Photo by Manuel Sanchez. Translated by Florencia Franzini
It may be the world’s largest species of marine sea turtle, but it is also the most endangered sea turtle species, too. On October 16, 2014 we are delighted to announce that this critically endangered species still has the beaches of the Osa Peninsula as an safe nesting location. It’s gratifying evidence that all of the effort that have been put fourth to protect this majestic creature, along with the other six remaining species of marine turtles, have come to fruition – this is definitely another reason to keep fighting the good fight and continue on with our mission.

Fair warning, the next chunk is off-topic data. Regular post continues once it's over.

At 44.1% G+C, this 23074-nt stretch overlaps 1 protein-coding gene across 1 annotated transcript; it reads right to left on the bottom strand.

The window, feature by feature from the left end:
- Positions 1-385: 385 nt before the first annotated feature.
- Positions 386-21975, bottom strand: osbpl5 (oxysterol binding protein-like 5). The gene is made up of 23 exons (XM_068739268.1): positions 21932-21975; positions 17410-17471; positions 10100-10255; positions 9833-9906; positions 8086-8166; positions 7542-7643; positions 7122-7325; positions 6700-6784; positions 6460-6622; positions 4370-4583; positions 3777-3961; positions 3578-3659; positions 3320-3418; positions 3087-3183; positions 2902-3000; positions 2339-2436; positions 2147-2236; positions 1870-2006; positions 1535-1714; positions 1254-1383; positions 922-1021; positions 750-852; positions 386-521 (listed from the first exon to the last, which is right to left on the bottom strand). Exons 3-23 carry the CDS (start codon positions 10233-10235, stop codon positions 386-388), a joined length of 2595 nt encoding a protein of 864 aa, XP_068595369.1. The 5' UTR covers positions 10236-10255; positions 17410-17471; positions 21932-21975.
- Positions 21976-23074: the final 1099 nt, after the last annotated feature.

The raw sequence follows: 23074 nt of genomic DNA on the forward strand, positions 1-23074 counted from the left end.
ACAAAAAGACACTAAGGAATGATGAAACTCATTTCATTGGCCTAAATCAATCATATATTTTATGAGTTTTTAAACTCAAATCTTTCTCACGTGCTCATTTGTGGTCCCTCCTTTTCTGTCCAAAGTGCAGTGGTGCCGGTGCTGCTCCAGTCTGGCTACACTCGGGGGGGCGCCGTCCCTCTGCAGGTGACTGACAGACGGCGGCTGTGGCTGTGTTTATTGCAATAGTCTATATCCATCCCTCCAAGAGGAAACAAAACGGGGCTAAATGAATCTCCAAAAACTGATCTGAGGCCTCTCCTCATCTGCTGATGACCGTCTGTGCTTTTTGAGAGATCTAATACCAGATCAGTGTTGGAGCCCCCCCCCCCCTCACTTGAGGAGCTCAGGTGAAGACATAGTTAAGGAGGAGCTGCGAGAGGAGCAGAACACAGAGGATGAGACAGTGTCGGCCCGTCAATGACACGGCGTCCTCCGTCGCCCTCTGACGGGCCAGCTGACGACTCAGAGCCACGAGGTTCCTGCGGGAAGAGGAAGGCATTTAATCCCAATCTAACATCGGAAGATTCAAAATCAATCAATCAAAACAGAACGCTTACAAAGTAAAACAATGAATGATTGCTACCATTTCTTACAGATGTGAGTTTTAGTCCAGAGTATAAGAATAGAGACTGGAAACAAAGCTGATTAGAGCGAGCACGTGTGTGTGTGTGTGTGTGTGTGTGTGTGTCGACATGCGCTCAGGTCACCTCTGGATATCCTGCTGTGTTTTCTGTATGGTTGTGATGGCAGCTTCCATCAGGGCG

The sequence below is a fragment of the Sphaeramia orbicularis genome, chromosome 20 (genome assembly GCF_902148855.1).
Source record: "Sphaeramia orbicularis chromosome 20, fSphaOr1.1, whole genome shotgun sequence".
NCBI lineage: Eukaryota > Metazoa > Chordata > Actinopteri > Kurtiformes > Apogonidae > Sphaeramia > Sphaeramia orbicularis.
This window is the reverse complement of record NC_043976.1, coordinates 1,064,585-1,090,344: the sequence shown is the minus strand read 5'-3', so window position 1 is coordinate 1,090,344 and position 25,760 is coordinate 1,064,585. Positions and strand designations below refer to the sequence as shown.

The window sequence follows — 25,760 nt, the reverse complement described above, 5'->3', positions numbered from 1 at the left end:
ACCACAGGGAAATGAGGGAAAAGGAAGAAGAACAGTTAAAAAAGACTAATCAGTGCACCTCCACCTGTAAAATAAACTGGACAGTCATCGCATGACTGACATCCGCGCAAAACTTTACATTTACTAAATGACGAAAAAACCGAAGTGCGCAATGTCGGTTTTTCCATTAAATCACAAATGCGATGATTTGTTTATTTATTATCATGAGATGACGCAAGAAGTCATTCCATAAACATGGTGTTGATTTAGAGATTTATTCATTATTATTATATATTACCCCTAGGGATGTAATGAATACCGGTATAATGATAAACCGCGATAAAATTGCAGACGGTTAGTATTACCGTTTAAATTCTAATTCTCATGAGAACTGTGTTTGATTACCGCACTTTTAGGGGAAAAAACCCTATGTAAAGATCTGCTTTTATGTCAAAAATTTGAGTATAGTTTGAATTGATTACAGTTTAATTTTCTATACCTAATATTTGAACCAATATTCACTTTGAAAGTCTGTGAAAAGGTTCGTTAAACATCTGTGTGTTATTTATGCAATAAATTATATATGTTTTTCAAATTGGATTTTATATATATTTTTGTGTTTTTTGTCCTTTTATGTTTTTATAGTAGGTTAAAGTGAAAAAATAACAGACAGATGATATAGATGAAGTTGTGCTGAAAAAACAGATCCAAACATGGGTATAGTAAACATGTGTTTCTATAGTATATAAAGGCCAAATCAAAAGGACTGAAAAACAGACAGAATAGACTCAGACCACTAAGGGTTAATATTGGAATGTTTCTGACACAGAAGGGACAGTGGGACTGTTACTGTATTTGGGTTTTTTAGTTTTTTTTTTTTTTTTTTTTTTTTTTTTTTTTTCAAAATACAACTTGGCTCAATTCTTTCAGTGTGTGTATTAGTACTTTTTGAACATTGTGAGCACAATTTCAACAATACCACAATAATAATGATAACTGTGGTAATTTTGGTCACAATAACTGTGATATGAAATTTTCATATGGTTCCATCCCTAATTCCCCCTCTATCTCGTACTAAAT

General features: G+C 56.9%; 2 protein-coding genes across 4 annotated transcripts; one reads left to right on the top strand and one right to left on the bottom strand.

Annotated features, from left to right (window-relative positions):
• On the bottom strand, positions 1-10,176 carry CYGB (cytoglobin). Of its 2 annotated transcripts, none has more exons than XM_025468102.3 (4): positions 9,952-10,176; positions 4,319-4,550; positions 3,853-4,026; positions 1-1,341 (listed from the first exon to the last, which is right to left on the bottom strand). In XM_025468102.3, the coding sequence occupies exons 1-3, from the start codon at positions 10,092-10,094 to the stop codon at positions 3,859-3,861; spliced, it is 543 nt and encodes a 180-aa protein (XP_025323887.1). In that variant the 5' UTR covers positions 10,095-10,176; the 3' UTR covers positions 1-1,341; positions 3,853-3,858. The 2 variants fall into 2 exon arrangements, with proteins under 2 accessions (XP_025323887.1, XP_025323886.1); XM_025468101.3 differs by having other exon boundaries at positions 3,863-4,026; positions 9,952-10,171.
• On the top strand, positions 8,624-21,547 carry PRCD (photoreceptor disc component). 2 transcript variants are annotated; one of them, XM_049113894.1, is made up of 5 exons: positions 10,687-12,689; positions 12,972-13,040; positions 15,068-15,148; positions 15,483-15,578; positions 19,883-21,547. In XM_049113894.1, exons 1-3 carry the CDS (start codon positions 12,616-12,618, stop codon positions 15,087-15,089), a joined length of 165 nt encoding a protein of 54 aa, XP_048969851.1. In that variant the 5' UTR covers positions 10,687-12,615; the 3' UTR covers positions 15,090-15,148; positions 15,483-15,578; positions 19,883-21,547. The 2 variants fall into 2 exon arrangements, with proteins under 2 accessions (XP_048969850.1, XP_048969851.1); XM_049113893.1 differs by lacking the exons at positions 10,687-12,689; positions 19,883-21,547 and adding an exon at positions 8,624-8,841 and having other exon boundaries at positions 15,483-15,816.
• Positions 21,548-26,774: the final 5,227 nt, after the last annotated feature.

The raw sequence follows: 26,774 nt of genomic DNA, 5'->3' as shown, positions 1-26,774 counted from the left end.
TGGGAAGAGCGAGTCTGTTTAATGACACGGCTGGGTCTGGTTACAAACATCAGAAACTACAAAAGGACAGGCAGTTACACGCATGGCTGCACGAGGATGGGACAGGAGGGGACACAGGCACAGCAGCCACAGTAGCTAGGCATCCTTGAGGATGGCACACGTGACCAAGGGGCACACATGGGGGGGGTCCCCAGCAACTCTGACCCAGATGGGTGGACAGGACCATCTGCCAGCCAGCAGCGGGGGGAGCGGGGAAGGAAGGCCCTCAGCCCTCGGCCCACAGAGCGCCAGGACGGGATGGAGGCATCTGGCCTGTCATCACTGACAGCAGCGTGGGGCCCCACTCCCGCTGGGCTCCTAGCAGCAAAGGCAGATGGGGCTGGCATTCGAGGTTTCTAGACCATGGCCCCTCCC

In 2004 the first nesting Leatherback turtle was spotted on the Peje Perro beach by Manuel Sanchez and Pablo Modena during a beach monitoring effort – since that year there has not been another sighting on the beach again. In 2013 it was identified that a leatherback turtle had laid one clutch in the 29th sector of the beach. Finally with much happiness we had another official sighting on October 16, 2014. Once again the sight chosen for nesting was on Peje Perro beach, and during the night patrol the tracks of a massive leatherback turtle were identified. Initially the tracks led to a false clutch nest site on sector 29 of the beach (the same site as the 2004 nest), but ultimately not but 500 meters away did the turtle attempt and succeed at the construction of a new nest to lay eggs in.
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